You have included few potential groups who would benefit from this device. I was surprised that you didn't mention students and academics. I used my tablet and onenote in class, to write lecture notes, record (synced to my notes) lectures, since 2005. As academics (professors, researchers, etc) we have to read a lot of papers, annotate, create notes, etc. I think from this view point the surface pro 3 is an amazing device I can also carry it with me for delivering presentation, and also work (write papers, run software, numerical analysis, write code) while traveling, write/draw ideas store e-books etc. I think the device is terrific for us. In fact I am amazed and happy that Microsoft is sticking to creating such device, when most people may be much happy to play angry birds on an iPad or Nexus. This is a productive device.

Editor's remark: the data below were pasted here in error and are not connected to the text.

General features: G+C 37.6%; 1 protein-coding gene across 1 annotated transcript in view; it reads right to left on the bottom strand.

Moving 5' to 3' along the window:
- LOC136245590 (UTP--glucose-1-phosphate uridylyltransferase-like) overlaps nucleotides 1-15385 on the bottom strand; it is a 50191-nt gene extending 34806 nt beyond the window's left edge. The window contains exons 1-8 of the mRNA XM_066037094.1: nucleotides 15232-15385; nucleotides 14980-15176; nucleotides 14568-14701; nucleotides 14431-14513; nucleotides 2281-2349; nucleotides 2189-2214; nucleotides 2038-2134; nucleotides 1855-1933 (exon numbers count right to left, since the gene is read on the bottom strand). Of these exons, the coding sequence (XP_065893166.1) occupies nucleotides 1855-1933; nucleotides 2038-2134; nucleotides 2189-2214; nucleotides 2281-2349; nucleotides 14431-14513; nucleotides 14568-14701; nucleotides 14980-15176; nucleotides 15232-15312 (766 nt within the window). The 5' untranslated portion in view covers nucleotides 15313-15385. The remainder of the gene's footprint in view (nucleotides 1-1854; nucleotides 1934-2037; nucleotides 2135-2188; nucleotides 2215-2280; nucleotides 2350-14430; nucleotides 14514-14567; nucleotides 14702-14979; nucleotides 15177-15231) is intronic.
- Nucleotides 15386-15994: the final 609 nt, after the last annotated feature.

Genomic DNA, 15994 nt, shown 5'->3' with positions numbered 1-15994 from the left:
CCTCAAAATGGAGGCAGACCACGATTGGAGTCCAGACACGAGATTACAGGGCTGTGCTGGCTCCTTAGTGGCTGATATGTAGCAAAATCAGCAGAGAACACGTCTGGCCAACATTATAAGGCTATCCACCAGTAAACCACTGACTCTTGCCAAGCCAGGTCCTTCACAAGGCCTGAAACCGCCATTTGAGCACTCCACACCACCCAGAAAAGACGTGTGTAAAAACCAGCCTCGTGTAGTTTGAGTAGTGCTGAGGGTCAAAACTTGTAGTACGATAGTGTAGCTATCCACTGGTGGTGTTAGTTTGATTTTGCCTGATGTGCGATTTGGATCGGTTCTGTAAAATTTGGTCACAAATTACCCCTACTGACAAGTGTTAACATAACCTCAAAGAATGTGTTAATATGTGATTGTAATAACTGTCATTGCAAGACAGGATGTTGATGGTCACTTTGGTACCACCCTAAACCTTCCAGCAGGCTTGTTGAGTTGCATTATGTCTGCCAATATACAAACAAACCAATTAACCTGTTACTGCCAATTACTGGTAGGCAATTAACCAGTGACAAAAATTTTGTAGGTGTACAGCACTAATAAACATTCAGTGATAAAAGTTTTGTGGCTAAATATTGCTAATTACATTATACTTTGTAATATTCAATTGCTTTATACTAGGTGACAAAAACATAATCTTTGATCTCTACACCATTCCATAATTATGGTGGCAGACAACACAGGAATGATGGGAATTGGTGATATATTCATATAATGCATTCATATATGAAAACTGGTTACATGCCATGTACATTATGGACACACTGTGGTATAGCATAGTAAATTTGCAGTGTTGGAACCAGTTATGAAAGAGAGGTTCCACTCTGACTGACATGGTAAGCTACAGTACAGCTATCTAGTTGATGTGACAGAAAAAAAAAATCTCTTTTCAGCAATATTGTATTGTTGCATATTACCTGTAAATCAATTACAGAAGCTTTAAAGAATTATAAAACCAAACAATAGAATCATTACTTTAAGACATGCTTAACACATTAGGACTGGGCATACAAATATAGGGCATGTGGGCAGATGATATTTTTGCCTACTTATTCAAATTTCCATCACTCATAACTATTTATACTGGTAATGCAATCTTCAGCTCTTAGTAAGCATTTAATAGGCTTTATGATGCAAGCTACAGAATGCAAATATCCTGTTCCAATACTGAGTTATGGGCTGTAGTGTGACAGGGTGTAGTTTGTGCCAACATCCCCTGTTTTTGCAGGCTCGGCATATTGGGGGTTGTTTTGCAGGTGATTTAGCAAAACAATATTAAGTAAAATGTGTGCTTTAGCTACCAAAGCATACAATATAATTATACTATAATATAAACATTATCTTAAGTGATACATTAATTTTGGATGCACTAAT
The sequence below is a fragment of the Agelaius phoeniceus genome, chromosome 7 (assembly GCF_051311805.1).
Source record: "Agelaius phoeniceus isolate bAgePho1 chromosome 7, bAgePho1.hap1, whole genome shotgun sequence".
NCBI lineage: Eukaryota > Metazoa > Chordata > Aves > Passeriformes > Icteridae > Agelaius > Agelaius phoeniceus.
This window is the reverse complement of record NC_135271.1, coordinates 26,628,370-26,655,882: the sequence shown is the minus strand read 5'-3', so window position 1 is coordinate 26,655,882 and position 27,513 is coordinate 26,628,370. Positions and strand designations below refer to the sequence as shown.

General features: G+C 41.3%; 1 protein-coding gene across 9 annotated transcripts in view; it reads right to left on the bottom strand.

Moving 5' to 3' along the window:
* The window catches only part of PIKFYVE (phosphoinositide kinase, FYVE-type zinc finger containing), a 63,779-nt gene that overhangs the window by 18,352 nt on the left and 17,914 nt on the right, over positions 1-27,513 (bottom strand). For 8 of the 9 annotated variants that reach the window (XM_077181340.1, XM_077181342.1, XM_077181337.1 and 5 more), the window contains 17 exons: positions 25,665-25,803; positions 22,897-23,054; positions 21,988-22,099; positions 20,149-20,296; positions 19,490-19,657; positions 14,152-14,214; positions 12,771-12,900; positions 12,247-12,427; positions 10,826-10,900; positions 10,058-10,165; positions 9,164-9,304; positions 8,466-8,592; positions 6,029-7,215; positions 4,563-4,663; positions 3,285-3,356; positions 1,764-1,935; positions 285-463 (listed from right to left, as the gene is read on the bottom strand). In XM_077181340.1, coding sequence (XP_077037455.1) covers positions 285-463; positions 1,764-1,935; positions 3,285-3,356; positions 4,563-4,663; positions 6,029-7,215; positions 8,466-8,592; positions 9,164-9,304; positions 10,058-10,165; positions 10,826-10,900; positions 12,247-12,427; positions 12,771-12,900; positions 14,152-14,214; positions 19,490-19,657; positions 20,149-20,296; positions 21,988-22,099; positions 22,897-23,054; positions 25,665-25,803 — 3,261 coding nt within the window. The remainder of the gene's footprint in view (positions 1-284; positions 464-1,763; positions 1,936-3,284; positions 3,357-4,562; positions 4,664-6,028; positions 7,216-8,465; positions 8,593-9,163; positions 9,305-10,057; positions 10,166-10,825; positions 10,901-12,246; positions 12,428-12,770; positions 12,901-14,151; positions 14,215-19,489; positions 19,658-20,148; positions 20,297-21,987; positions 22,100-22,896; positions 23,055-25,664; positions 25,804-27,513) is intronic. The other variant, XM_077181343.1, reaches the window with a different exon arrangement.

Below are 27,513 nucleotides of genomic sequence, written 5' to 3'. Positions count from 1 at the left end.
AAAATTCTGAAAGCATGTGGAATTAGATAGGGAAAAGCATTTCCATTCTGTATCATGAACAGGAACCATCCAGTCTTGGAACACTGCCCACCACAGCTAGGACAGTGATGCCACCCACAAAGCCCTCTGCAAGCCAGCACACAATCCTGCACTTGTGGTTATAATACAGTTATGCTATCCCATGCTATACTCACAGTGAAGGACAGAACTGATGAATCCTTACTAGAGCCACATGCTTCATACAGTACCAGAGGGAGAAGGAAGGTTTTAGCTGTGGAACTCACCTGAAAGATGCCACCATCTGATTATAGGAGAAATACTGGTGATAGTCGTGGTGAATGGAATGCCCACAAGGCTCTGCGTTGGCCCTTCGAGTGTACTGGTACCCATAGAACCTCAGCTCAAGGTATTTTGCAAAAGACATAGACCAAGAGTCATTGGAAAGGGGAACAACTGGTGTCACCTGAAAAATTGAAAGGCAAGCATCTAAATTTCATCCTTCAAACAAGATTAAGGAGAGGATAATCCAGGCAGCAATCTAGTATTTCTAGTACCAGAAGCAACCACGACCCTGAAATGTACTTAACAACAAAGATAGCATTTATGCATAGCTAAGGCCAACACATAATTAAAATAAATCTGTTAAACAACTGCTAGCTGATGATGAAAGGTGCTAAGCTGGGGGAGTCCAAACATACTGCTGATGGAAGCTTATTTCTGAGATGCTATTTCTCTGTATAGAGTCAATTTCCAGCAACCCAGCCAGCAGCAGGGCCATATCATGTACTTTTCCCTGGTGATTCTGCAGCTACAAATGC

Of course just like any other tool, it has got its own idiosyncrasies and it is not perfect. I wished it had a GPU, I wish it had LTE, I wish a lot of things ... but Surface Pro 3 is not meant to be a super gaming device, it is not meant to be a super-computer, it is not meant to be a TV. Will it replace my powerful work machine? Certainly not! But can I carry around my work machine? Certainly not! There are always trade-offs/ compromises. People talk about apps, argue that you have millions of apps for iPad, and only thousands of apps for Windows. Who has even tried out the millions of apps? I own a Nexus. I don't think that I have ever gone beyond using more than 10-15 top quality apps. Of course it could just be me! may be I am missing something! But I won't know because I don't feel the need.